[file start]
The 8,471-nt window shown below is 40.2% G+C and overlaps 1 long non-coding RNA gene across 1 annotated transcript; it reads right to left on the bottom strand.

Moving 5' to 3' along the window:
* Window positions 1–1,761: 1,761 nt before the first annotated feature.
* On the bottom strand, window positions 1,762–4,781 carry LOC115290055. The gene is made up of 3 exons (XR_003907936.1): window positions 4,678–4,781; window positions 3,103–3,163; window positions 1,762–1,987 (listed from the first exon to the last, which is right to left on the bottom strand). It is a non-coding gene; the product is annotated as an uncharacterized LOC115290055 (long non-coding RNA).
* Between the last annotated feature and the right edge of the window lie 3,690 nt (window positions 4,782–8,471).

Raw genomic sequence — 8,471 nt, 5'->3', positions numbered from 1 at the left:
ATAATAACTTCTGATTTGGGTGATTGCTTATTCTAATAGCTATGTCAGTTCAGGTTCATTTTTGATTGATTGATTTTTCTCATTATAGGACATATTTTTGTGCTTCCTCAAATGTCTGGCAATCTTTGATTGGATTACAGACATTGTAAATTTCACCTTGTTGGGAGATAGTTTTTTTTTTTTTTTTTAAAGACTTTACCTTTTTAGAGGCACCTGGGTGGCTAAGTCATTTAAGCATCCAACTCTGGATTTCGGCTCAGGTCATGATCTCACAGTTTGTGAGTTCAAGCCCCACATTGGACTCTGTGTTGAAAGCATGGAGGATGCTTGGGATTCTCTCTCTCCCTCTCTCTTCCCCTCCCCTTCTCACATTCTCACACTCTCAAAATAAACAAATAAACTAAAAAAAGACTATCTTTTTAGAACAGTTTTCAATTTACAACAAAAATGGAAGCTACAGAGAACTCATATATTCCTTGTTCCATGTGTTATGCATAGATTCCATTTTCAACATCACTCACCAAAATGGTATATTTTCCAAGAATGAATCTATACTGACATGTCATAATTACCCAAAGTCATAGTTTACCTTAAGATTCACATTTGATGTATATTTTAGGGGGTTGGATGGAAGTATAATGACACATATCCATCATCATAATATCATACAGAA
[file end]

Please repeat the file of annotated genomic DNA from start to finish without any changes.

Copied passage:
The 8,471-nt window shown below is 40.2% G+C and overlaps 1 long non-coding RNA gene across 1 annotated transcript; it reads right to left on the bottom strand.

Moving 5' to 3' along the window:
* Window positions 1–1,761: 1,761 nt before the first annotated feature.
* On the bottom strand, window positions 1,762–4,781 carry LOC115290055. The gene is made up of 3 exons (XR_003907936.1): window positions 4,678–4,781; window positions 3,103–3,163; window positions 1,762–1,987 (listed from the first exon to the last, which is right to left on the bottom strand). It is a non-coding gene; the product is annotated as an uncharacterized LOC115290055 (long non-coding RNA).
* Between the last annotated feature and the right edge of the window lie 3,690 nt (window positions 4,782–8,471).

Raw genomic sequence — 8,471 nt, 5'->3', positions numbered from 1 at the left:
ATAATAACTTCTGATTTGGGTGATTGCTTATTCTAATAGCTATGTCAGTTCAGGTTCATTTTTGATTGATTGATTTTTCTCATTATAGGACATATTTTTGTGCTTCCTCAAATGTCTGGCAATCTTTGATTGGATTACAGACATTGTAAATTTCACCTTGTTGGGAGATAGTTTTTTTTTTTTTTTTTAAAGACTTTACCTTTTTAGAGGCACCTGGGTGGCTAAGTCATTTAAGCATCCAACTCTGGATTTCGGCTCAGGTCATGATCTCACAGTTTGTGAGTTCAAGCCCCACATTGGACTCTGTGTTGAAAGCATGGAGGATGCTTGGGATTCTCTCTCTCCCTCTCTCTTCCCCTCCCCTTCTCACATTCTCACACTCTCAAAATAAACAAATAAACTAAAAAAAGACTATCTTTTTAGAACAGTTTTCAATTTACAACAAAAATGGAAGCTACAGAGAACTCATATATTCCTTGTTCCATGTGTTATGCATAGATTCCATTTTCAACATCACTCACCAAAATGGTATATTTTCCAAGAATGAATCTATACTGACATGTCATAATTACCCAAAGTCATAGTTTACCTTAAGATTCACATTTGATGTATATTTTAGGGGGTTGGATGGAAGTATAATGACACATATCCATCATCATAATATCATACAGAA